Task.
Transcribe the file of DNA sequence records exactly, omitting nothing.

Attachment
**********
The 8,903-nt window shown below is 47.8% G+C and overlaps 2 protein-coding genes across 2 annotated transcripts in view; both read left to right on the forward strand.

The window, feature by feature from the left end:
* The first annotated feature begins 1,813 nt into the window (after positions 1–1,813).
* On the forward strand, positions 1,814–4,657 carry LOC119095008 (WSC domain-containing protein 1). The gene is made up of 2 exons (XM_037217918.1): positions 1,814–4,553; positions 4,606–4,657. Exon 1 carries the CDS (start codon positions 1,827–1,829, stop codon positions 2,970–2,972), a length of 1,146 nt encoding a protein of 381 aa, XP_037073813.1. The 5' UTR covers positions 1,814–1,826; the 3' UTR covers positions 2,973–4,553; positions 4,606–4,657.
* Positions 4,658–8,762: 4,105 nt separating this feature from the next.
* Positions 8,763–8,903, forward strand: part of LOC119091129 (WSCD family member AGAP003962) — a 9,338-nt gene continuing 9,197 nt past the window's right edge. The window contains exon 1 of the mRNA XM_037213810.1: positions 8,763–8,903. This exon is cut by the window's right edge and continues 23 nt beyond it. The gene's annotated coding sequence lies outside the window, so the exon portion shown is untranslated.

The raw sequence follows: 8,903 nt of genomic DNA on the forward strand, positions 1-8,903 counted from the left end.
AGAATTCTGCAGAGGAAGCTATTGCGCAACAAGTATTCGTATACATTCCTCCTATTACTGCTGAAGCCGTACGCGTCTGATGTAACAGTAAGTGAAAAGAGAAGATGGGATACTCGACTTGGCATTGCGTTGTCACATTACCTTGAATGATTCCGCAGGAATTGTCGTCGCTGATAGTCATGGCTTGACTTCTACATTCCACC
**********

The 8,903-nt window shown below is 47.8% G+C and overlaps 2 protein-coding genes across 2 annotated transcripts in view; both read left to right on the forward strand.

The window, feature by feature from the left end:
* The first annotated feature begins 1,813 nt into the window (after positions 1–1,813).
* On the forward strand, positions 1,814–4,657 carry LOC119095008 (WSC domain-containing protein 1). The gene is made up of 2 exons (XM_037217918.1): positions 1,814–4,553; positions 4,606–4,657. Exon 1 carries the CDS (start codon positions 1,827–1,829, stop codon positions 2,970–2,972), a length of 1,146 nt encoding a protein of 381 aa, XP_037073813.1. The 5' UTR covers positions 1,814–1,826; the 3' UTR covers positions 2,973–4,553; positions 4,606–4,657.
* Positions 4,658–8,762: 4,105 nt separating this feature from the next.
* Positions 8,763–8,903, forward strand: part of LOC119091129 (WSCD family member AGAP003962) — a 9,338-nt gene continuing 9,197 nt past the window's right edge. The window contains exon 1 of the mRNA XM_037213810.1: positions 8,763–8,903. This exon is cut by the window's right edge and continues 23 nt beyond it. The gene's annotated coding sequence lies outside the window, so the exon portion shown is untranslated.

The raw sequence follows: 8,903 nt of genomic DNA on the forward strand, positions 1-8,903 counted from the left end.
AGAATTCTGCAGAGGAAGCTATTGCGCAACAAGTATTCGTATACATTCCTCCTATTACTGCTGAAGCCGTACGCGTCTGATGTAACAGTAAGTGAAAAGAGAAGATGGGATACTCGACTTGGCATTGCGTTGTCACATTACCTTGAATGATTCCGCAGGAATTGTCGTCGCTGATAGTCATGGCTTGACTTCTACATTCCACC